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A Mayor for the Valleys

Tom Griffin
6 August 2008

Tom Griffin (London, OK): Boris Johnson's victory in a hard -fought London election against Ken Livingstone earlier this year highlighted the potential of directly-elected mayors to invigorate local democracy.

In a study out this week, the Institute for Welsh Affairs suggests the idea that could be applied to the South Wales valleys.

“One of the problems we face is democratic engagement," IWA director John Osmond told the Western Mail.

“If we had a contest of the kind we saw in London, with Boris and Ken and so on – if something like that could be replicated in the Valleys, it would give a new impetus to the need for change.”

One contributor to the study, Professor Steve Fothergill of Sheffield Hallam University, a former director of the Coalfields Communities Campaign, says the Heads of the Valleys have “the most intractable problems of any older industrial area in he whole of Britain.” While he acknowledges there are no “short cuts to regeneration” he calls for the injection of “something special”.

The study suggests that, like its London counterpart, a Valleys mayoralty should draw powers from central government rather than local authorities. This has prompted questions about its relationship to the Welsh Assembly government.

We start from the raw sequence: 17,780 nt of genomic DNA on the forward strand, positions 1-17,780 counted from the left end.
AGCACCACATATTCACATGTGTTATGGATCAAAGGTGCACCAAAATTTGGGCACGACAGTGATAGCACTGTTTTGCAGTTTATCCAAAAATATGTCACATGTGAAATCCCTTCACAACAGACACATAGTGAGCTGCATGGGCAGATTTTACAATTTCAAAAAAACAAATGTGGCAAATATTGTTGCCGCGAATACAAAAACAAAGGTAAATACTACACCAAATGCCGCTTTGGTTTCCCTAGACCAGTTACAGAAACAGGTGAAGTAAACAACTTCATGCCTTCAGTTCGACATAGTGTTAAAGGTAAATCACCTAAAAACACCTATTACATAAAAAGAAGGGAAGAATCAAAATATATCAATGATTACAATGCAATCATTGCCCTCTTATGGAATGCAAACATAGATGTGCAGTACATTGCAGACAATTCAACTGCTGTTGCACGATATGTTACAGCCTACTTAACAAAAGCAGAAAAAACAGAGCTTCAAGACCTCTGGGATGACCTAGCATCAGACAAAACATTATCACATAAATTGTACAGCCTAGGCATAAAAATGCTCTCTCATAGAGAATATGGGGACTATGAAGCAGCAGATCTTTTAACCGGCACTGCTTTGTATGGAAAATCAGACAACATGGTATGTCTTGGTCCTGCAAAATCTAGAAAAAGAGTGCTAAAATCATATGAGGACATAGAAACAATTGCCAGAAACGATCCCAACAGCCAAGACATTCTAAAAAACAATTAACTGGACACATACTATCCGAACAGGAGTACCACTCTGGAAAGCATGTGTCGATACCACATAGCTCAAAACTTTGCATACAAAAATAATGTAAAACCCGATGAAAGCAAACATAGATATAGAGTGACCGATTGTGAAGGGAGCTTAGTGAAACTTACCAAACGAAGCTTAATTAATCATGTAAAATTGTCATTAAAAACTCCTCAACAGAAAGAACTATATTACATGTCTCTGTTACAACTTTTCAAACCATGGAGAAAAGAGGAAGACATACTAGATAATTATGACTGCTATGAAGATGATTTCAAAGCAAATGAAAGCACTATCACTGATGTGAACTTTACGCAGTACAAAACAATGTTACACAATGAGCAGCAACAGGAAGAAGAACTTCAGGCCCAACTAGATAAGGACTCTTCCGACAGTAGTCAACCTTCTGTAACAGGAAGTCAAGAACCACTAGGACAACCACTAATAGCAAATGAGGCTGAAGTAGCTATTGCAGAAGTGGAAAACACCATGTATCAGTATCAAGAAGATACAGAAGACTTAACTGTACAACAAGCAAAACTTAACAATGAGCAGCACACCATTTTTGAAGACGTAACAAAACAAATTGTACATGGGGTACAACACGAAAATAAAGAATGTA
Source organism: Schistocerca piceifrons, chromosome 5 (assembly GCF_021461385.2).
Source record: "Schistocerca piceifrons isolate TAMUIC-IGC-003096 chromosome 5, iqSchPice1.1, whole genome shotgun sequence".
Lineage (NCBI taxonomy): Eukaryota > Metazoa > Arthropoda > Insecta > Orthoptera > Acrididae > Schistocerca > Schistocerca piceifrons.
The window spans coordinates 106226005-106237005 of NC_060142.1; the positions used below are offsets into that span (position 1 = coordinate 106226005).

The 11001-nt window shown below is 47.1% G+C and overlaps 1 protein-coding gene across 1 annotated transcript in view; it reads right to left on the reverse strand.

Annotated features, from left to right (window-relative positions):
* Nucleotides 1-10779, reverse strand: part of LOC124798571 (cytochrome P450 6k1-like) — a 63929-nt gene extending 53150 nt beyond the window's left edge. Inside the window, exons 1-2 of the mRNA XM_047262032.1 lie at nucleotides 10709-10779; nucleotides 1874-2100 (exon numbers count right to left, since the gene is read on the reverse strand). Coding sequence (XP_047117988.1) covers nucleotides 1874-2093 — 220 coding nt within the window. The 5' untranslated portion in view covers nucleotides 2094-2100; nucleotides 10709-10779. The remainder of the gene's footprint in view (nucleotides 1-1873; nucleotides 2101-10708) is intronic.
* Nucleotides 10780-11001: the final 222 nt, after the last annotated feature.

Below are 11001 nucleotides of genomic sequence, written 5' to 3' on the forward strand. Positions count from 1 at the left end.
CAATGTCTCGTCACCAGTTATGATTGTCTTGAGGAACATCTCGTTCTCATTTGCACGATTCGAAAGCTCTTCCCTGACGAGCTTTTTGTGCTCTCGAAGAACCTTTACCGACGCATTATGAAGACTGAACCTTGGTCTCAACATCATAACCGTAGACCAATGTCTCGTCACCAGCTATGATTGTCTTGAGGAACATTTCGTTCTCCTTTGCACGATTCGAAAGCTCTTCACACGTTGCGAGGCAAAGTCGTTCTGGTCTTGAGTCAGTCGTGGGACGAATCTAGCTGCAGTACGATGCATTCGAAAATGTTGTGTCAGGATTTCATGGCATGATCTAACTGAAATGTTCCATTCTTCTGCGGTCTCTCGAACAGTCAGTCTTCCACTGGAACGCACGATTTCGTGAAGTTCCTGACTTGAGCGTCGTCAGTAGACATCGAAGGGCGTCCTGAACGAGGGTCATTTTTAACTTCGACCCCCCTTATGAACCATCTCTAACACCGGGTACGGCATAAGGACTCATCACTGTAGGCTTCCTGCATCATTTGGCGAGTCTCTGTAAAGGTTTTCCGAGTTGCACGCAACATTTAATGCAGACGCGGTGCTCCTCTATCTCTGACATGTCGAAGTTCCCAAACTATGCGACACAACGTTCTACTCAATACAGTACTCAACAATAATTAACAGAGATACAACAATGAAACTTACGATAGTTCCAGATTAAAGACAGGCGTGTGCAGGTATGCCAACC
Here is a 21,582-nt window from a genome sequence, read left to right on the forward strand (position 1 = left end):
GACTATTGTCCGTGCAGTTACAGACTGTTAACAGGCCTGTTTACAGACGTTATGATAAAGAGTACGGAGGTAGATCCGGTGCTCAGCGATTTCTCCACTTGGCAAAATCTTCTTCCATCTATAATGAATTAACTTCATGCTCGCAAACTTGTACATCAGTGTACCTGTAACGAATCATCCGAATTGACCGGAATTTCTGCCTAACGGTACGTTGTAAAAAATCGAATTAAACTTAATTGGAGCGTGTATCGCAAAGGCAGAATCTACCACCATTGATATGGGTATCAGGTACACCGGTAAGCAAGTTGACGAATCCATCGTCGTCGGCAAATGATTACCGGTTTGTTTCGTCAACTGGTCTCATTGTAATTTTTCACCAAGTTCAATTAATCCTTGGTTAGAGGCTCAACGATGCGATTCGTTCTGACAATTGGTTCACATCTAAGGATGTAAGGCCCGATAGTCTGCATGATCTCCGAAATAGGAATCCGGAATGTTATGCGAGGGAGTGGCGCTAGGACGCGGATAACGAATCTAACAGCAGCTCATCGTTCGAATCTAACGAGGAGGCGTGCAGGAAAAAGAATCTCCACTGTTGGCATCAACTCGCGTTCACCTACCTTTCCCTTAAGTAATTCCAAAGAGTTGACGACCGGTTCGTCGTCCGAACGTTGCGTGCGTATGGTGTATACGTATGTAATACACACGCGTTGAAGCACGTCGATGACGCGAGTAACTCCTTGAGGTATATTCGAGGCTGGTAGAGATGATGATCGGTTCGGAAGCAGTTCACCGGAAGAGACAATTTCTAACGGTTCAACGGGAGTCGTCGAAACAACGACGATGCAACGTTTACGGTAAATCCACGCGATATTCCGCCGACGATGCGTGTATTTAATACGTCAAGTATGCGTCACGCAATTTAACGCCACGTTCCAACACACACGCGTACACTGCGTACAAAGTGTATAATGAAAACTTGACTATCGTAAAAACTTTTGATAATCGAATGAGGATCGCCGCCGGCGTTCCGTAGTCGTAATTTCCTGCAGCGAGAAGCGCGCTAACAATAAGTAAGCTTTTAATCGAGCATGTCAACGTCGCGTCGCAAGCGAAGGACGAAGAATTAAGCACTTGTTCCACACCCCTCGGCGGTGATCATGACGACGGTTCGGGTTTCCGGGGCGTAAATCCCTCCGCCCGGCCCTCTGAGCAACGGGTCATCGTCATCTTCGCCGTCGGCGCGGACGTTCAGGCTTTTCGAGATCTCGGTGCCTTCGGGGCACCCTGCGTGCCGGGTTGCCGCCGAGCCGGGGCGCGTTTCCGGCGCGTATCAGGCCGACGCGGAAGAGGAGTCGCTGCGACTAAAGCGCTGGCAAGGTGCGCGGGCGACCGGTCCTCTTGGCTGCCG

"It may be argued that the Welsh Government is failing in this role but there is no indication that an elected figurehead would fare any better," argues Lib Dem Assembly Member Peter Black:

The key to this whole debate is the resources and the powers available to the responsible body, not who delivers on the necessary action.

Mr. Osmond argues that the creation of a Mayor could improve democratic engagement. Yet when you look at the raw figures there is little difference in the turnout of voters who elected Boris Johnson in London and those who voted in new local authorities in Wales this May. The turnout in the London Mayor elections was 45.33% whereas 44% of eligible voters came out to elect Wales' 22 Unitary Authorities.

To date there has been only one referendum on a directly-elected mayor in Wales, a proposal which was rejected in Ceredigion in 2004. It remains to be seen whether the idea will gain more traction this time around.

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